Community is especially important in farming, as living and working in rural communities can feel isolating. Community can be defined many different ways, but in its simplest form, it is about connection. Community is about more than a group or organization. It is the feeling of belonging, being accepted, and having similar values and beliefs that have a positive effect on mental health and emotional well-being.
Connect with others in your community
Summer often brings additional activities to our rural communities, and those activities are a great way to connect with others. Think about summer softball leagues, church picnics, and local fairs. These activities allow people to gather around a shared interest and connect through a game, competition, or common cause. Getting involved can also keep you involved with these communities across other seasons, including through planning meetings and activities.
With the COVID-19 pandemic, we lost a lot of our communities and routines. As you continue to plan your summer schedule, think about connecting through social activities like card clubs, coffee gatherings, or hobby interest groups. Participating in these activities can reduce stress and feelings of isolation. They often bring joy just by being around others. It is easy to fill the time to do those activities with more work, but the benefits of being a part of local communities are undeniable, helping you be more positive and productive during work hours.
Join an online farmer support group
The Wisconsin Department of Agriculture, Trade and Consumer Protection’s (DATCP) Wisconsin Farm Center offers a safe space to share farming challenges and obtain encouragement in their monthly online farmer support group. The group, open to any Wisconsin farmer or farm family member, is moderated by a licensed mental health provider with extensive experience in serving farmers and a farmer peer leader. The meetings are held virtually on Zoom so that participants can choose to turn on their camera or be anonymous by simply turning their cameras off and identifying by first name only.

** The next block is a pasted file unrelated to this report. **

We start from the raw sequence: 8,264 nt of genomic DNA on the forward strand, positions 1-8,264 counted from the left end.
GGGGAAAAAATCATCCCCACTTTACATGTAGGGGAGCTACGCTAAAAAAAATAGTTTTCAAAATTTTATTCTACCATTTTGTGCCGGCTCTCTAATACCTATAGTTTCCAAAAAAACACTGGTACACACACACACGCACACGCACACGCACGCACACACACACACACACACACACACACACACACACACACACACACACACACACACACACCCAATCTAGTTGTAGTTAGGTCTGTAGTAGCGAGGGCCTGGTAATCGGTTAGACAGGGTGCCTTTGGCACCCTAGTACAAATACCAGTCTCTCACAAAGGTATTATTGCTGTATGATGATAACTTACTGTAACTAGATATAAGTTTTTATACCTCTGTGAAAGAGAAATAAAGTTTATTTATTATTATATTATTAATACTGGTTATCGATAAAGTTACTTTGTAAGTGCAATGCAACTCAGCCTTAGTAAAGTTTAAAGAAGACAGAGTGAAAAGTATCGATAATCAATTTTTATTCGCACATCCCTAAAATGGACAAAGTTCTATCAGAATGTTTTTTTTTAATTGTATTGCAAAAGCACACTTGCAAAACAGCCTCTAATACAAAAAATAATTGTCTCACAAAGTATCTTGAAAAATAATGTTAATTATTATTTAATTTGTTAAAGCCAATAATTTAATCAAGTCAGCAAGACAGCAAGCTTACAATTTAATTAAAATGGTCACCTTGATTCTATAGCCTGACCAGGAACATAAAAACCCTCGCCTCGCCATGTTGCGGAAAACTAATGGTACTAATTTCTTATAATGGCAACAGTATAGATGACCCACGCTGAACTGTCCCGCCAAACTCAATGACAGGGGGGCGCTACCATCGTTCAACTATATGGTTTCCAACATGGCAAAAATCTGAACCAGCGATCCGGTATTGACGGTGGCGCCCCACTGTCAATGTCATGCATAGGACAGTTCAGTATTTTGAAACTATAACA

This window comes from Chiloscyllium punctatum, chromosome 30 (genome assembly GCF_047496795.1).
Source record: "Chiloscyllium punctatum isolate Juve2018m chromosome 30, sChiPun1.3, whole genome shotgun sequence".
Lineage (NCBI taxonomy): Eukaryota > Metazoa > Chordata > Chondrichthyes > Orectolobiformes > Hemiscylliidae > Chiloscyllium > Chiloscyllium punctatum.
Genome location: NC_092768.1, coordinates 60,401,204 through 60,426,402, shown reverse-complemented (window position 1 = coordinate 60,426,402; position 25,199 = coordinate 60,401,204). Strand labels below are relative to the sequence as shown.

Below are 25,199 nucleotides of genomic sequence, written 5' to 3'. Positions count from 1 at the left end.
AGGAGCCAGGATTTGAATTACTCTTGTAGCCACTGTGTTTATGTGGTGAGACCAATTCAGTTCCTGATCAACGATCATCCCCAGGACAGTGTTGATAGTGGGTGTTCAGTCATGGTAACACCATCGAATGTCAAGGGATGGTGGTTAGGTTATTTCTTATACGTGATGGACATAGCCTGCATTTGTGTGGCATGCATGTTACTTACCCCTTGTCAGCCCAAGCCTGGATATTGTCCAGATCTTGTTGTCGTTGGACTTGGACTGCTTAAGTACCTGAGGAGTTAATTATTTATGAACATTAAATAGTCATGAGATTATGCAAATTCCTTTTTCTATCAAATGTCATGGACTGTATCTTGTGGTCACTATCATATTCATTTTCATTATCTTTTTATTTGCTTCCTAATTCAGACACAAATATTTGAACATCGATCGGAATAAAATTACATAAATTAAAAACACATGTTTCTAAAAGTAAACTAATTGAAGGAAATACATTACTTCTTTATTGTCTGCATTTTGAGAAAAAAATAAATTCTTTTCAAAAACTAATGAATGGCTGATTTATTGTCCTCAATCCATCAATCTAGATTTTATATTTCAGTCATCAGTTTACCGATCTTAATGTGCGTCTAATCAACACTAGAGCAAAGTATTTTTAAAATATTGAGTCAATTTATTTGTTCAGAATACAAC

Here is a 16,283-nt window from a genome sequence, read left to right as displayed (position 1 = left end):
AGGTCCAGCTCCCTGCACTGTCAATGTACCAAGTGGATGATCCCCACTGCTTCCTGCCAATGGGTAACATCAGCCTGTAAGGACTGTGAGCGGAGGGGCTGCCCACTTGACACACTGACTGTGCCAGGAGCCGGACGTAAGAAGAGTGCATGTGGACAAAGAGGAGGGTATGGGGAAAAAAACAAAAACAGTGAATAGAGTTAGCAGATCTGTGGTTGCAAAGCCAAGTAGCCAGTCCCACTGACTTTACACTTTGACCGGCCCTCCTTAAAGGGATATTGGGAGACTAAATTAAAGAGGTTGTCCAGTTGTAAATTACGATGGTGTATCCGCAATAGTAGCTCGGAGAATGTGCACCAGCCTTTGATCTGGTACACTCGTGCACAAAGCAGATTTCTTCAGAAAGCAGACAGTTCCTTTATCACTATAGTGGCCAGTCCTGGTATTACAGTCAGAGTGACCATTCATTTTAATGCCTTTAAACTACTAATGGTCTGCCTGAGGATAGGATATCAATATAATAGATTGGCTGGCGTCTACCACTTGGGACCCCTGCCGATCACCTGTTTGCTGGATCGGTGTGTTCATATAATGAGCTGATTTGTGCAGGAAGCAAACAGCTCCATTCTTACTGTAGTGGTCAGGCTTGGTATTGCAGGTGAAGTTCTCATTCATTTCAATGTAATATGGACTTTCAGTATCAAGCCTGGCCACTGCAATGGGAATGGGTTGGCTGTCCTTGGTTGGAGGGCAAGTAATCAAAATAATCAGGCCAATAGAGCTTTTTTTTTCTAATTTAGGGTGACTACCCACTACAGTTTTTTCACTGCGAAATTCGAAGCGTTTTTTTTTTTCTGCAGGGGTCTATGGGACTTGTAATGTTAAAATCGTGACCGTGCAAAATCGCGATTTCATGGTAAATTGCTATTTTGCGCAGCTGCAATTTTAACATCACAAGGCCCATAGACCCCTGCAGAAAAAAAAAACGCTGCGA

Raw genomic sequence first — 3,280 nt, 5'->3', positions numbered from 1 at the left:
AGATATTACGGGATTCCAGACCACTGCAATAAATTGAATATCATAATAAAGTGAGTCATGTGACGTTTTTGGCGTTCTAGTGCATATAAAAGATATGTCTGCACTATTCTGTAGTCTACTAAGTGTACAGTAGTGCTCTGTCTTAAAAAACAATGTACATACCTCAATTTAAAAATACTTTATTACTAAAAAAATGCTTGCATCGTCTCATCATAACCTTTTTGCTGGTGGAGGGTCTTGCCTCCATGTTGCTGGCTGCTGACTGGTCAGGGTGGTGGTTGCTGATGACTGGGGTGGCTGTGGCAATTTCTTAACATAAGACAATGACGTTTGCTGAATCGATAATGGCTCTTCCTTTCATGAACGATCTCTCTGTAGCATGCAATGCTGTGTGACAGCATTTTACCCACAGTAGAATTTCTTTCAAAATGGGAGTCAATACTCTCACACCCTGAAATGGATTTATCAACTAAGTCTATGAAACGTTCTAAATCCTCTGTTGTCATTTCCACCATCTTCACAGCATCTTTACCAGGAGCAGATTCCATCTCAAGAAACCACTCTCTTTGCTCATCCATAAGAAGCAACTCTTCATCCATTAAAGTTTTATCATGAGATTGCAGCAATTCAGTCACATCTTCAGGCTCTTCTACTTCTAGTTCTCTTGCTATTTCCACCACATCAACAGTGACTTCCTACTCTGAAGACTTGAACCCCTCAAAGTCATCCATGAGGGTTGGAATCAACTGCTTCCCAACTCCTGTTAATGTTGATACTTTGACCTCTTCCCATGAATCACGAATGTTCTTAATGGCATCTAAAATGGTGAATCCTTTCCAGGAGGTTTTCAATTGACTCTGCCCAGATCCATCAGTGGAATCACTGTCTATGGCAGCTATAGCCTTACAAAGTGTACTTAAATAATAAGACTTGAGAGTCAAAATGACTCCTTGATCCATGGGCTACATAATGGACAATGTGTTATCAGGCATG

“The online farmer support groups are a convenient way to connect with other farmers and a community that understands farming and all the complexities that go along with it,” said DATCP Farmer Wellness Program Coordinator Karen Endres. “Connect to the group easily with your phone or computer and spend an hour with others where you can share challenges, give encouragement, or just listen.”
The Wisconsin Farm Center’s online farmer support groups meet at 8 p.m. on the fourth Monday of every month. To register for an upcoming meeting and learn more, visit farmcenterwi.gov or register at https://bit.ly/2KI2ftd.
The Wisconsin Farm Center also offers farmers and their families additional wellness programs including counseling vouchers, tele-counseling, and a 24/7 Farmer Wellness Helpline (1-888-901-2558). For more information on these programs, contact DATCP Farmer Wellness Program Coordinator Karen Endres at firstname.lastname@example.org or (608) 982-6007.